Your toddler just chased after your cat and then full-on hit your cat with her toy.
Your 4 and a half-year old just went up to his baby sister and pulled her hair.
You walk in on your 3-year-old twins with everything in the kitchen thrown everywhere.
Your first response?
“Why did you just do that?”
There’s really no point to this question even though we ask it all the time.
“Why did you just do that?”
This question looks to find out the reason behind the behavior, but we already know the reason. Just look online for toddler behavior and you’ll hear about children throwing their food, hitting their sibling, drawing on the couch. Why did they do it? Because they are toddler’s that’s why. What is the answer that we are looking for when we ask that question?
The reason so many parents ask this question is because they want to start the problem solving process by asking this question. When we ask, “Why did you do that?!?” we want the child to say, “Well, I hit my sister because we both wanted the same toy, and I figured that I could get the toy if I hit her and she started crying.” Then, in this ideal world, we say, “So you both wanted the same toy and so you hit your sister, however, hitting is not ok. What are some other solutions if you both want the same toy?” Funny enough, I don’t think this scenario has ever actually happened in real life.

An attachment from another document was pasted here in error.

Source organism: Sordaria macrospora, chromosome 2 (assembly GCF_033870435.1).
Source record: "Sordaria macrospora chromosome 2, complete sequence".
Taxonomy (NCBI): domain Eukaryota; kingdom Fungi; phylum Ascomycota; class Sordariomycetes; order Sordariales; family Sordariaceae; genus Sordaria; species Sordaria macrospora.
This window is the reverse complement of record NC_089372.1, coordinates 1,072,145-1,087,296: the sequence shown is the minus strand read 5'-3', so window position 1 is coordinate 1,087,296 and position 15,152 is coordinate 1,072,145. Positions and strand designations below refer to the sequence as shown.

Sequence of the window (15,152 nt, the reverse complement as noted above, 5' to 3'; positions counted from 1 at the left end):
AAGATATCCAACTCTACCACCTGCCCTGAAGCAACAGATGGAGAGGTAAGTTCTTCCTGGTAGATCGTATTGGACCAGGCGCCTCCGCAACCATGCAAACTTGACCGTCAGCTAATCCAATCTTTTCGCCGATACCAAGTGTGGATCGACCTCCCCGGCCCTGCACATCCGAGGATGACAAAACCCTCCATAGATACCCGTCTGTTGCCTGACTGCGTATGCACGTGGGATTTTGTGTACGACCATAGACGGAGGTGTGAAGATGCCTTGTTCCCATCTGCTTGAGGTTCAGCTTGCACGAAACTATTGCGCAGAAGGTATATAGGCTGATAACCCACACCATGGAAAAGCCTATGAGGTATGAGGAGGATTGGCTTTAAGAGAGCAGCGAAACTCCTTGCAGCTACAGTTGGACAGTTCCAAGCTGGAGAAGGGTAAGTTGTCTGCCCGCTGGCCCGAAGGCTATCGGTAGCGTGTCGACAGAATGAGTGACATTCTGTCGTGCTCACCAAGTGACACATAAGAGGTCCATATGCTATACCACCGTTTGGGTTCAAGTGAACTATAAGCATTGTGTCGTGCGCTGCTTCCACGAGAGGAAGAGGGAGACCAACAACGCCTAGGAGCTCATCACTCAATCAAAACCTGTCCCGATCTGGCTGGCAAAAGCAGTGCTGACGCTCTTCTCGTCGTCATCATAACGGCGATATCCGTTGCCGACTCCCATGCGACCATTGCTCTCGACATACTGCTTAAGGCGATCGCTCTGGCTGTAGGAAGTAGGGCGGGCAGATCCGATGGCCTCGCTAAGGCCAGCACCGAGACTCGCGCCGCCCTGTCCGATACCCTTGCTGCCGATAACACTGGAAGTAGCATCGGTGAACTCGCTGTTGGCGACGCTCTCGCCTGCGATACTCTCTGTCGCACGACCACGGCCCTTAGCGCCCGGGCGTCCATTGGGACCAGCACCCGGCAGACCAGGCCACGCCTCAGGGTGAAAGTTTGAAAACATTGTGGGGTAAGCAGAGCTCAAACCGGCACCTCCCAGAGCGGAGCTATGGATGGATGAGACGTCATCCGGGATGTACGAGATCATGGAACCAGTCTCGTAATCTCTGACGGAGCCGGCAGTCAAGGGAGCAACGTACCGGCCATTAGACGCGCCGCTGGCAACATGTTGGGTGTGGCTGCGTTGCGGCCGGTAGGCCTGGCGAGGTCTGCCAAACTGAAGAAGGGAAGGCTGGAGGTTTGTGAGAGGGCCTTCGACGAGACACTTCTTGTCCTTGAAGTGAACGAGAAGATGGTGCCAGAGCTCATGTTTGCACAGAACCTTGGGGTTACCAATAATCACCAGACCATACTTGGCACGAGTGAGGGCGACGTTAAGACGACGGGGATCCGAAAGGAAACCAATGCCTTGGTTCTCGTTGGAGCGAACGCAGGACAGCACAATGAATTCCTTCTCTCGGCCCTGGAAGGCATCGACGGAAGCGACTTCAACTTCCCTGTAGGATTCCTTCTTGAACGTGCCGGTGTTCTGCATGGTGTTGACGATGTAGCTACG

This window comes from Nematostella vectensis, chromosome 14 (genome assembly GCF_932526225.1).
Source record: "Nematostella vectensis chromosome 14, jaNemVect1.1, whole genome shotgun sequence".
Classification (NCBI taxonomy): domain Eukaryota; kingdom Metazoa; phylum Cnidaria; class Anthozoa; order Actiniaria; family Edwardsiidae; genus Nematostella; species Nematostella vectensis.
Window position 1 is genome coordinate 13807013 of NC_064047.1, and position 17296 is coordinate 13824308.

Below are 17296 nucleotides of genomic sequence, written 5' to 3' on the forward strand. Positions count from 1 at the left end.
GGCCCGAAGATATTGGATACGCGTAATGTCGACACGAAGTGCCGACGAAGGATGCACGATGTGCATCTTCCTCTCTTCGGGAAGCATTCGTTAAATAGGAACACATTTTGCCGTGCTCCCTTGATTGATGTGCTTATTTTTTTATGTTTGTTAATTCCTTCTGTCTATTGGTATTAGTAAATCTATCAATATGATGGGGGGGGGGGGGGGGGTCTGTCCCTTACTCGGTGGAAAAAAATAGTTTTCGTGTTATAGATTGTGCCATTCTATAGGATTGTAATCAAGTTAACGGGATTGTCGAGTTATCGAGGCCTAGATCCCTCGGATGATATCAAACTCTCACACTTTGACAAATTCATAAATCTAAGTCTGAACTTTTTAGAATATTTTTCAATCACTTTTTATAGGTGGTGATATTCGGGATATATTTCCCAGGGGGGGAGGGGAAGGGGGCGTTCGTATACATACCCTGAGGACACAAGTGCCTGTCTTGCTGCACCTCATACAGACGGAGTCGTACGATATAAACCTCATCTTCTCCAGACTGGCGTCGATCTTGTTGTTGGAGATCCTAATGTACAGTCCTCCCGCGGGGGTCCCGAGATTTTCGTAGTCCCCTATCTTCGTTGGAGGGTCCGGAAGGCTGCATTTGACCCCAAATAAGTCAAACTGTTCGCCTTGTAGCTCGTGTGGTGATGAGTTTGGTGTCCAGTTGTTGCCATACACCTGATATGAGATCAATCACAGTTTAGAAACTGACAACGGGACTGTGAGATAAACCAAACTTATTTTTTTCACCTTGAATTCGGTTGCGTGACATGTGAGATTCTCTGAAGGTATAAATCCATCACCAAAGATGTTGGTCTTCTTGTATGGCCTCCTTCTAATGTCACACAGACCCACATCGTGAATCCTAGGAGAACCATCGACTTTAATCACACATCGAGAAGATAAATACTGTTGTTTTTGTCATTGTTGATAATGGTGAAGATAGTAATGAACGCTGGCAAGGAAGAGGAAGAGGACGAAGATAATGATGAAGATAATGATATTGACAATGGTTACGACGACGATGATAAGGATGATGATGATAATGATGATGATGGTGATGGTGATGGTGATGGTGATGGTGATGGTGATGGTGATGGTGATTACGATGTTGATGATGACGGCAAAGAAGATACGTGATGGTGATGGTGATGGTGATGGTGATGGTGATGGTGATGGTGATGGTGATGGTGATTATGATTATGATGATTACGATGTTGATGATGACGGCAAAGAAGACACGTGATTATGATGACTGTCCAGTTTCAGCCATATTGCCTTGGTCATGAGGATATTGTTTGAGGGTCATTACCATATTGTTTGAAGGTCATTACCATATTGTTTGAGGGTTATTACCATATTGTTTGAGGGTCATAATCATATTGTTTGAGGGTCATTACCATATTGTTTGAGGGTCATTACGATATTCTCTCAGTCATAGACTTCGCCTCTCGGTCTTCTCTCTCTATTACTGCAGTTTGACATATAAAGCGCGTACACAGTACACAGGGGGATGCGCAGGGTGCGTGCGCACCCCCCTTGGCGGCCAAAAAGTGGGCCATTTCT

Instead of asking this silly question that has no answer; start the problem solving process right away. What are the steps to problem solving?
First, Identify the problem:
“Uh oh! Your sister is crying… What is the problem?”
“Did you both want the same toy? Is that the problem?”
Then, brainstorm some solutions:
“What are some solutions? You could both take a break from the toy. We could find a different toy to play with. Or you can give your sister a turn for two minutes and then you can have a turn with the toy. Or do you have another idea?”
Then, choose a solution:
“Which solution works best for you?” Depending on your child’s age, you may have to choose for her or you can offer to choose it they are not sure. I usually choose the worst solution which is putting the toy away.
Finally, see if the problem was solved:
“Did that work? Did you both get a turn?”
Sometimes the last step is the one that falls apart since toddlers tend to forget things and parents will use that to their advantage, but it is actually really important to follow through and at least check in (“your sister is done with the toy, did you still want your turn?”) because you want to build these skills so that your children are problem solving on their own in a couple of years.
This will drastically improve your children’s behavior as well as create more harmony in the house.
So change your one question from “Why did you just do that?” To “What is the problem?” for better behavior today!